compound. For elemental sulfur it is possible to incorporate the sulfur into the catalyst via melting or sublimation. It is also possible to sulfide the product in the gaseous phase by contacting it with a sulfur-containing gas like H2S. Finally, it is also possible to sulfide the catalyst by contacting it with a sulfur-containing hydrocarbon feed, e.g., a hydrocarbon feed that has been spiked with a sulfur-containing compound such as dimethyldisulfide (DMDS). Depending on the method used, the contacting the catalyst with a sulfur-containing compound can be carried out in situ and/or ex situ. Contacting the product with a gaseous sulfur component such as H2S can be done ex situ or in situ. Contacting the product with a sulfur-containing hydrocarbon feed is preferably done in situ. Contacting the catalyst with elemental sulfur or with a . liquid or dissolved sulfur compound as described above will generally be done ex situ. In this case it may be desired however, to subject the sulfur-containing material to an activation step with hydrogen as described above. The activation with hydrogen can be done ex situ or in situ.
In the context of the present specification the indication in situ refers to a process carried out in the unit in which the catalyst will be eventually used in the hydroprocessing of hydrocarbon feeds. Conversely, ex situ refers to a process carried out not inside such unit
Two preferred embodiments of the preparation process according to the invention will be elucidated below.
A first embodiment is a process comprising the successive steps of combining the metal components in. a protic liquid, optionally mixing the resulting product with a carrier material, shaping the resulting composition, e.g., by spray-drying or extrusion, optionally calcining the resulting composition, and combining the resulting product with a sulfur-containing compound. A more preferred version of this embodiment comprises the steps of combining and reacting the metal components in a protic liquid, isolating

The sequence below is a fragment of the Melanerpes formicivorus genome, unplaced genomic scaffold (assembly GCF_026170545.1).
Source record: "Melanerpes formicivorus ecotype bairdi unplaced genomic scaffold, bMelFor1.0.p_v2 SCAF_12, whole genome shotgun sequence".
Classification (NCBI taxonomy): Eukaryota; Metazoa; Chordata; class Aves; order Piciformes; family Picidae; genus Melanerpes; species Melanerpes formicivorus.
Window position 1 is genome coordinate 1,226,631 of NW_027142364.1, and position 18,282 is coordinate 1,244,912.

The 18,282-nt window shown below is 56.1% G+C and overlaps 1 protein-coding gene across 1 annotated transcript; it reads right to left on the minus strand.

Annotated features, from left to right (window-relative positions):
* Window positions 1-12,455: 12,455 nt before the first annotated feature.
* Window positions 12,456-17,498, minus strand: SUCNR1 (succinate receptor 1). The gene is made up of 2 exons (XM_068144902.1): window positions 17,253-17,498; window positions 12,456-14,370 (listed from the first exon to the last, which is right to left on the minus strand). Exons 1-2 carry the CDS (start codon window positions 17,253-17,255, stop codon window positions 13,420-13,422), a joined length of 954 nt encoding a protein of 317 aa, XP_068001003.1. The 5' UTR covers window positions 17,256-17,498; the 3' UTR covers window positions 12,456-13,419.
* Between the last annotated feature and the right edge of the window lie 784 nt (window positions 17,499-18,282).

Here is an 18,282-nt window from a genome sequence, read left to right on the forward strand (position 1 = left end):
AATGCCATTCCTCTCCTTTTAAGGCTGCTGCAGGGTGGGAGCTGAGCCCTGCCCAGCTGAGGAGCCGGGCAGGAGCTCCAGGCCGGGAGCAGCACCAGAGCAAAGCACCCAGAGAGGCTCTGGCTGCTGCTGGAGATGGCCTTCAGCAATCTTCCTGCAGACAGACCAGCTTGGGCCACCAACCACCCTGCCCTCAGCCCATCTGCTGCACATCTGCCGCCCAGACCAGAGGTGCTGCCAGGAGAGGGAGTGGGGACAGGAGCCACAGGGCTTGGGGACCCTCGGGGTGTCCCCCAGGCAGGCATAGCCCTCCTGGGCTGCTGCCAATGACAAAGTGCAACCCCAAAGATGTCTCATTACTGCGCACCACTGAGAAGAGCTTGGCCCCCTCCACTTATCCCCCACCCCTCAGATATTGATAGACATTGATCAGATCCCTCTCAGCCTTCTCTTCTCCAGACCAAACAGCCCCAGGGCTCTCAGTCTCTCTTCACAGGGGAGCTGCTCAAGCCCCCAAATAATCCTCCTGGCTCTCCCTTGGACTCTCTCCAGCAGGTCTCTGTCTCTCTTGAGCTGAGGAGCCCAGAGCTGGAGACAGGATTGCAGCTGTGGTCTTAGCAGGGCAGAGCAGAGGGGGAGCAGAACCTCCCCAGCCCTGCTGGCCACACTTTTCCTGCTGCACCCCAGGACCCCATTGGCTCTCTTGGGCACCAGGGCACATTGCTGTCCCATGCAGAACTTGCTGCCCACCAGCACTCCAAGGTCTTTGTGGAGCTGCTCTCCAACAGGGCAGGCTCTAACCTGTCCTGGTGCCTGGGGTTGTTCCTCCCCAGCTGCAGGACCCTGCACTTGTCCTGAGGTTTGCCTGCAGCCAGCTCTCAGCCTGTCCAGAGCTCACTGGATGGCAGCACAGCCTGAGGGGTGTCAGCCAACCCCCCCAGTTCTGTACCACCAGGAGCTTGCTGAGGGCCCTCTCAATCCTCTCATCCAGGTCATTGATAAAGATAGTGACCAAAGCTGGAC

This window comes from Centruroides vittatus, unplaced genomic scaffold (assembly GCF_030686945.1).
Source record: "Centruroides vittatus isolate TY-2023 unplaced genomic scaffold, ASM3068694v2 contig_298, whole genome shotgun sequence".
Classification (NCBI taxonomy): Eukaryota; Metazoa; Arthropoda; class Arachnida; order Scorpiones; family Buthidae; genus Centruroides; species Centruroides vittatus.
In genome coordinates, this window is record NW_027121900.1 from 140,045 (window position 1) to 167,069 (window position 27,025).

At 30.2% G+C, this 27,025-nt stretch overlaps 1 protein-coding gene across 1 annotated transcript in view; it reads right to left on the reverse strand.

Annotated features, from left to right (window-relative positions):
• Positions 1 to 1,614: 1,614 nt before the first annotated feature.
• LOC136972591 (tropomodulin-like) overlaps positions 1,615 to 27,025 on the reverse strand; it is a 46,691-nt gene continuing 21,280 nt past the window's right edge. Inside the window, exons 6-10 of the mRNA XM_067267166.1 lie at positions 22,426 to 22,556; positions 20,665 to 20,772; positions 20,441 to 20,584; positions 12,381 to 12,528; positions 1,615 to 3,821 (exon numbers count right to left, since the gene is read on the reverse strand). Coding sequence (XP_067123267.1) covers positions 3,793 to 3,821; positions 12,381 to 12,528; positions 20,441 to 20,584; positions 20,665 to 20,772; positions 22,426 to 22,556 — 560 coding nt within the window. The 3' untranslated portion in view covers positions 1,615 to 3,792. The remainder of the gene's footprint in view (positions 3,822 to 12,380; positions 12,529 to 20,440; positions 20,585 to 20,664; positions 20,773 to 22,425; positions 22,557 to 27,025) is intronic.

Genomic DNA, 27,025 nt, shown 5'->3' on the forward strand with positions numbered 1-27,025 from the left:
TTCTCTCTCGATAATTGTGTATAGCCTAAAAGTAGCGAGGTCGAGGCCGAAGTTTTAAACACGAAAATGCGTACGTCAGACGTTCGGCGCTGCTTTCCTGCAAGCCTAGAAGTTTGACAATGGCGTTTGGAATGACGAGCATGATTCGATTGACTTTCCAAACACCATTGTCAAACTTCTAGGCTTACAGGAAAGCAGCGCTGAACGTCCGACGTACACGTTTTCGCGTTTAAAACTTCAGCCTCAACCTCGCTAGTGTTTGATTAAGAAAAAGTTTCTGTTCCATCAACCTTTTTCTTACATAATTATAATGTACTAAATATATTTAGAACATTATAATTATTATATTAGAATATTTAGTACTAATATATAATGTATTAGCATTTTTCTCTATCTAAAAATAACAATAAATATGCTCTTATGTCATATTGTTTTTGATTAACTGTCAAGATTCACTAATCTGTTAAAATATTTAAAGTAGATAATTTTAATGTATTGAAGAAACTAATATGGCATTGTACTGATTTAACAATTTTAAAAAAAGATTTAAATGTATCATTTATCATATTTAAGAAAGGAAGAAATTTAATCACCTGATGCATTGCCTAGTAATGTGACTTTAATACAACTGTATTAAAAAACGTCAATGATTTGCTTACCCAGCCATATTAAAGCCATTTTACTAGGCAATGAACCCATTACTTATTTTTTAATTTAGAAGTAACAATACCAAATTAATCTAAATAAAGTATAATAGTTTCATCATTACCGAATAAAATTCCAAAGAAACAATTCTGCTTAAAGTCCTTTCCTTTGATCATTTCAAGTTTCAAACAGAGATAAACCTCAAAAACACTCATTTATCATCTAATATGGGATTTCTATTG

the reaction product, optionally mixing the resulting catalyst composition with a carrier material, shaping the resulting composition, e.g., by spray-drying or extrusion, calcining the resulting composition, and sulfiding the resulting material.
Use according to the invention
The catalyst composition according to the invention can be used in virtually
all hydroprocessing processes to treat a plurality of feeds under wide-ranging
reaction conditions, e.g., at temperatures in the range of 200° to 450°C,
hydrogen pressures in the range of 5 to 300 bar, and space velocities (LHSV)
in the range of 0.05 to 10 h-1 The term "hydroprocessing" in this context
encompasses all processes in which a hydrocarbon feed is reacted with
hydrogen at elevated temperature and elevated pressure, including
hydrogenation, hydrodesulfurization, hydrodenltrogenation,
hydrodemetallization, hydrodearomatization, hydroisomerization, hydrodewaxlng, hydrocracking, and hydrocracking under mild pressure conditions, which is commonly referred to as mild hydrocrackirig, The catalyst composition of the invention is particularly suitable for hydrotreating hydrocarbon feedstocks. Such hydrotreating processes comprise, e.g., hydrodesulfurization, hydrodenitrogenation, and hydrodearomatization of hydrocarbon feedstocks. Suitable feedstocks are, e.g., middle distillates, keros naphtha, vacuum gas oils, and heavy gas oils. Conventional process conditions can be applied, such as temperatures in the range of 250°-50°Cs pressures in the range of 5-250 bar, space velocities in the range of 0,1-10 h" and H2/oil ratios in the range of 50-2000 Nl/l.
The present invention will be elucidated by the following examples, without being limited thereto or thereby.

Example 1: preparation of a catalyst containing molybdenum, vanadium, and

nickel